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Heeding the Plea To Deal with Resident Stress

Jordan J. Cohen, MD
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Association of American Medical Colleges, Washington, DC 20037-1126

Requests for Single Reprints: Jordan Cohen, MD, Association of American Medical Colleges, 2450 N Street, NW, Washington, DC 20037; e-mail, jjcohen@aamc.org.

Ann Intern Med. 2002;136(5):394-395. doi:10.7326/0003-4819-136-5-200203050-00013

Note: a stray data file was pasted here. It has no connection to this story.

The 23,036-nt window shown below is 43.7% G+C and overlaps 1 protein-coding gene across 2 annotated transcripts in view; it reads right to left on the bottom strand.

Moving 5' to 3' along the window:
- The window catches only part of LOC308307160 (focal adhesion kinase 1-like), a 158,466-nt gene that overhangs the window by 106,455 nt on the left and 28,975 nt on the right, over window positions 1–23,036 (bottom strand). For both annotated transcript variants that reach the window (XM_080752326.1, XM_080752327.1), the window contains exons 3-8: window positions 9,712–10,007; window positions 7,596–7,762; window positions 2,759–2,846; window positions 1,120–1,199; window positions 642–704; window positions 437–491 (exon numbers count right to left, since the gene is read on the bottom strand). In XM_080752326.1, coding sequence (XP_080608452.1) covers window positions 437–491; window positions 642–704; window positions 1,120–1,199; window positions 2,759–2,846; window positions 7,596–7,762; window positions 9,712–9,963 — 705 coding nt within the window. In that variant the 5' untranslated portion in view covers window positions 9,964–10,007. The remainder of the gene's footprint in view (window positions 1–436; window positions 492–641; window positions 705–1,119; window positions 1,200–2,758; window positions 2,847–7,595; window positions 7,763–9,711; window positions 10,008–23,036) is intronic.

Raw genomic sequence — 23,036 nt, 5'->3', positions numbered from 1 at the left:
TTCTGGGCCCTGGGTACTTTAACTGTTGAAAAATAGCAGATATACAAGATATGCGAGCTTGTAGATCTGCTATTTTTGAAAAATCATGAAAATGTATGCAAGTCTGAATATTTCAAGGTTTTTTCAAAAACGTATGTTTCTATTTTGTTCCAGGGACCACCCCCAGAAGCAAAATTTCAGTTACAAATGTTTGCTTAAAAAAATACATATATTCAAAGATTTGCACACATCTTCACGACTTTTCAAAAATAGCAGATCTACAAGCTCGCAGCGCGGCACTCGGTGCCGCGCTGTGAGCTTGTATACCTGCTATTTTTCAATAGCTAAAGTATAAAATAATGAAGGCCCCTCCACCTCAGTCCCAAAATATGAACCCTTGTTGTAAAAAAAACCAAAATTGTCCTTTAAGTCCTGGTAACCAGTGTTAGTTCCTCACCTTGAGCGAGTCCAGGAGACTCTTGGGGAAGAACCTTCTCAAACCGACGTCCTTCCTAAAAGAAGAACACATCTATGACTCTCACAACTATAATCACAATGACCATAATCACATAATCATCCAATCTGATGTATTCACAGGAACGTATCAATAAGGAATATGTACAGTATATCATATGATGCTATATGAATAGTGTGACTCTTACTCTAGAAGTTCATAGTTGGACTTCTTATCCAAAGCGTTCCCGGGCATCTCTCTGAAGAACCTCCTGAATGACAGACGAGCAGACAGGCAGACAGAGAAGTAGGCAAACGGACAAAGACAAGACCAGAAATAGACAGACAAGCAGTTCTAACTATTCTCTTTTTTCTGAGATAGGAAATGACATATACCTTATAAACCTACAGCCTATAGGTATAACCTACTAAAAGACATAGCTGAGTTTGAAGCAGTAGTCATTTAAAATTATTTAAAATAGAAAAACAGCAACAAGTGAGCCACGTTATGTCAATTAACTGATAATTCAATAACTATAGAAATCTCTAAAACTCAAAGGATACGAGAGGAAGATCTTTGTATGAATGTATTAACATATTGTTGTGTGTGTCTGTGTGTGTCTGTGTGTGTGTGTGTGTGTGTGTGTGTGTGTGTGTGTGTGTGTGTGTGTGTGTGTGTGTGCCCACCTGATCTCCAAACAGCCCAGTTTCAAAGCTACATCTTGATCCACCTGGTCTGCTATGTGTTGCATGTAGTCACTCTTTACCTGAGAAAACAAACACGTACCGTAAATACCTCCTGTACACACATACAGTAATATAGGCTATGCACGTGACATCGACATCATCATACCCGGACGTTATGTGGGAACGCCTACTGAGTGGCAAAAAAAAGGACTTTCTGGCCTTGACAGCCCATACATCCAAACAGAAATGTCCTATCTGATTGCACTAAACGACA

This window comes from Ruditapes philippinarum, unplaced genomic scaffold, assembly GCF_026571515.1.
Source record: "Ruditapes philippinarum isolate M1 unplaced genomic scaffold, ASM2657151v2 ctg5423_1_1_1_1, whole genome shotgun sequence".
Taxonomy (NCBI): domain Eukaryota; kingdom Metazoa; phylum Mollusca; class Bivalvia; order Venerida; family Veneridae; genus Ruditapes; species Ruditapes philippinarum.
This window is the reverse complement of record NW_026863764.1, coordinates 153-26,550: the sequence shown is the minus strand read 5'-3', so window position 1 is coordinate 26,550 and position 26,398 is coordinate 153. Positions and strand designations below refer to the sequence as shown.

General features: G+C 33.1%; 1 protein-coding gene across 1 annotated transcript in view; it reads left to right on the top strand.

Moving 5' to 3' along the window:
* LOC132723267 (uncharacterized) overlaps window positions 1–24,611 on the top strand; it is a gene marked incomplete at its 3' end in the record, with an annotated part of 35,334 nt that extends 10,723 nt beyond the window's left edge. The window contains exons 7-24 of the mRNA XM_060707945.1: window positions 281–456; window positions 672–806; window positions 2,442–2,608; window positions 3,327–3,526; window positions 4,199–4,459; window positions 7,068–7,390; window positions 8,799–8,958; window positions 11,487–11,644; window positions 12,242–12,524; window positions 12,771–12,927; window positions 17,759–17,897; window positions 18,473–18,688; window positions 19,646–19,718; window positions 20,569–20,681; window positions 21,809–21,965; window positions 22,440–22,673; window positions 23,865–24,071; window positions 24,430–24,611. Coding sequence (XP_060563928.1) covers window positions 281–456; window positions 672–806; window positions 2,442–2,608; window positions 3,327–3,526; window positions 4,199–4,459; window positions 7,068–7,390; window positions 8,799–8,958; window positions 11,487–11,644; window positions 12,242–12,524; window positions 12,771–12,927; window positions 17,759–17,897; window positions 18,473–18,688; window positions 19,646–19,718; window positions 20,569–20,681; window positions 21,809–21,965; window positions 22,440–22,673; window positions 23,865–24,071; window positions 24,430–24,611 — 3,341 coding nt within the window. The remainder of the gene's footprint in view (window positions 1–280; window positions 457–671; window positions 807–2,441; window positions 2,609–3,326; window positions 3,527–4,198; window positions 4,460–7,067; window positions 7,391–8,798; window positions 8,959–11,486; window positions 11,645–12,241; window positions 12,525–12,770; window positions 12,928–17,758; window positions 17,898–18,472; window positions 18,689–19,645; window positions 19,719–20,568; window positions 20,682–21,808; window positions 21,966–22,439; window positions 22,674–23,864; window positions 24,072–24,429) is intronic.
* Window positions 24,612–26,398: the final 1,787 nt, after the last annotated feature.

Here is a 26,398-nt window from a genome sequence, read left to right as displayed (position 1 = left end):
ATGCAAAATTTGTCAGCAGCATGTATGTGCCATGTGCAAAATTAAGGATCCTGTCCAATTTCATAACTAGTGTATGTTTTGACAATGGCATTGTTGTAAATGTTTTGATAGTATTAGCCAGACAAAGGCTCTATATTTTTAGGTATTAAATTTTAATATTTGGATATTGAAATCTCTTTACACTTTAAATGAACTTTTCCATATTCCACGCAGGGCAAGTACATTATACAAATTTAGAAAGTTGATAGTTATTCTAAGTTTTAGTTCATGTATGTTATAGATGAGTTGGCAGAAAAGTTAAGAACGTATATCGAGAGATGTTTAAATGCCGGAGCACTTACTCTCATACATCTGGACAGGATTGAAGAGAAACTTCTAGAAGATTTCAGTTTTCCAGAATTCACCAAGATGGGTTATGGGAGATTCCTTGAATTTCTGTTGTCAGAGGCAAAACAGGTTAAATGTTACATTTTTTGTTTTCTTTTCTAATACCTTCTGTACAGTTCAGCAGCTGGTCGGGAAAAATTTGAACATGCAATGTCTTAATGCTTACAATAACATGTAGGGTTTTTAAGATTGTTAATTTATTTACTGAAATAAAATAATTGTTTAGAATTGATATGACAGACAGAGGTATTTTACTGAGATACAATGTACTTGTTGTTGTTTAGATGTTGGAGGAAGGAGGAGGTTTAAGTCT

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In the old days—let's say 30 or 40 years ago—concerns about the well-being of medical residents centered on such issues as adequate parking spaces, midnight snacks, and off-hours access to the library. The pace of life was a lot slower, and the stresses were a lot more manageable. This is not to say that a resident's life was “a piece of cake” back then. We all worked long hours, routinely spent every other night and every other weekend in the hospital, had precious little time for “leisure activities,” were paid next to nothing, and worried a lot about money. But, as I recall, we were a pretty happy lot. The feeling of camaraderie was intense, the light at the end of the tunnel was clearly visible, and we were totally caught up in the excitement of caring for our own patients and learning how to be good physicians. On balance, the hardships were more than offset by the satisfactions.

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